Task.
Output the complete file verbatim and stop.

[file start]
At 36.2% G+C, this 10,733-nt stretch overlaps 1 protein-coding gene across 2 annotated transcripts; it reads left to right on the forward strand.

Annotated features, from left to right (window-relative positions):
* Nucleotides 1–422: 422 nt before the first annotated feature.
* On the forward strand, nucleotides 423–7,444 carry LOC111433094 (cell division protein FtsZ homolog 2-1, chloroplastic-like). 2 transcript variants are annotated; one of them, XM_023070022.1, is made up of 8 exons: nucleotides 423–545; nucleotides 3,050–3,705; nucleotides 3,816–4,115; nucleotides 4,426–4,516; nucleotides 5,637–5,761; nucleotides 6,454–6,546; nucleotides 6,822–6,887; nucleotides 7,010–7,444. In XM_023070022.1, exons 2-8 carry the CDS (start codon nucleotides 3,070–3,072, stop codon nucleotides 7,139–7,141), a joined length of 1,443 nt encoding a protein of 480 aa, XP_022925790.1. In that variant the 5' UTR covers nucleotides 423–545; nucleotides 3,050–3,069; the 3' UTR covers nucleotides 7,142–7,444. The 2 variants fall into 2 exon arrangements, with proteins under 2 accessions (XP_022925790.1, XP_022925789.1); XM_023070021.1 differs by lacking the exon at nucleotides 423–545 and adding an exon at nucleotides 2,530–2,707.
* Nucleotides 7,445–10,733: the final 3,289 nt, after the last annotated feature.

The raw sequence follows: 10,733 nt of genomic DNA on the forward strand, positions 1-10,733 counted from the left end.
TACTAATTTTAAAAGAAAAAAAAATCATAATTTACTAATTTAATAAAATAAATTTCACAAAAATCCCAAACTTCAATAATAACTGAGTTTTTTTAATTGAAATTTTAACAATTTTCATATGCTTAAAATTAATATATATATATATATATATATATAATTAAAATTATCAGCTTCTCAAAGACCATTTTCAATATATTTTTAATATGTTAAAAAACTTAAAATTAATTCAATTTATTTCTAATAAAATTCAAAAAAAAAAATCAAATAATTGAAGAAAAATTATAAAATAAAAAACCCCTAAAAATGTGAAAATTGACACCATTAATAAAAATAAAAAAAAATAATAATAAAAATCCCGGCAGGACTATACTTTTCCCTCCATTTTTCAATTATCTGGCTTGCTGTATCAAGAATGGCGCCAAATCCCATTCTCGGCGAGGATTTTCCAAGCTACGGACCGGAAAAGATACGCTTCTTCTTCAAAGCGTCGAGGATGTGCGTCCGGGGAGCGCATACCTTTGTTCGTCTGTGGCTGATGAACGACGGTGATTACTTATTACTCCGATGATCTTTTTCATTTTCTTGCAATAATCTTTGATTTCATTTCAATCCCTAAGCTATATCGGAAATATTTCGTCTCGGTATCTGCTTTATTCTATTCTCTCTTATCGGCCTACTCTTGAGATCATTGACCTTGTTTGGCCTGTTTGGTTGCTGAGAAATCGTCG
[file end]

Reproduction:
At 36.2% G+C, this 10,733-nt stretch overlaps 1 protein-coding gene across 2 annotated transcripts; it reads left to right on the forward strand.

Annotated features, from left to right (window-relative positions):
* Nucleotides 1–422: 422 nt before the first annotated feature.
* On the forward strand, nucleotides 423–7,444 carry LOC111433094 (cell division protein FtsZ homolog 2-1, chloroplastic-like). 2 transcript variants are annotated; one of them, XM_023070022.1, is made up of 8 exons: nucleotides 423–545; nucleotides 3,050–3,705; nucleotides 3,816–4,115; nucleotides 4,426–4,516; nucleotides 5,637–5,761; nucleotides 6,454–6,546; nucleotides 6,822–6,887; nucleotides 7,010–7,444. In XM_023070022.1, exons 2-8 carry the CDS (start codon nucleotides 3,070–3,072, stop codon nucleotides 7,139–7,141), a joined length of 1,443 nt encoding a protein of 480 aa, XP_022925790.1. In that variant the 5' UTR covers nucleotides 423–545; nucleotides 3,050–3,069; the 3' UTR covers nucleotides 7,142–7,444. The 2 variants fall into 2 exon arrangements, with proteins under 2 accessions (XP_022925790.1, XP_022925789.1); XM_023070021.1 differs by lacking the exon at nucleotides 423–545 and adding an exon at nucleotides 2,530–2,707.
* Nucleotides 7,445–10,733: the final 3,289 nt, after the last annotated feature.

The raw sequence follows: 10,733 nt of genomic DNA on the forward strand, positions 1-10,733 counted from the left end.
TACTAATTTTAAAAGAAAAAAAAATCATAATTTACTAATTTAATAAAATAAATTTCACAAAAATCCCAAACTTCAATAATAACTGAGTTTTTTTAATTGAAATTTTAACAATTTTCATATGCTTAAAATTAATATATATATATATATATATATATAATTAAAATTATCAGCTTCTCAAAGACCATTTTCAATATATTTTTAATATGTTAAAAAACTTAAAATTAATTCAATTTATTTCTAATAAAATTCAAAAAAAAAAATCAAATAATTGAAGAAAAATTATAAAATAAAAAACCCCTAAAAATGTGAAAATTGACACCATTAATAAAAATAAAAAAAAATAATAATAAAAATCCCGGCAGGACTATACTTTTCCCTCCATTTTTCAATTATCTGGCTTGCTGTATCAAGAATGGCGCCAAATCCCATTCTCGGCGAGGATTTTCCAAGCTACGGACCGGAAAAGATACGCTTCTTCTTCAAAGCGTCGAGGATGTGCGTCCGGGGAGCGCATACCTTTGTTCGTCTGTGGCTGATGAACGACGGTGATTACTTATTACTCCGATGATCTTTTTCATTTTCTTGCAATAATCTTTGATTTCATTTCAATCCCTAAGCTATATCGGAAATATTTCGTCTCGGTATCTGCTTTATTCTATTCTCTCTTATCGGCCTACTCTTGAGATCATTGACCTTGTTTGGCCTGTTTGGTTGCTGAGAAATCGTCG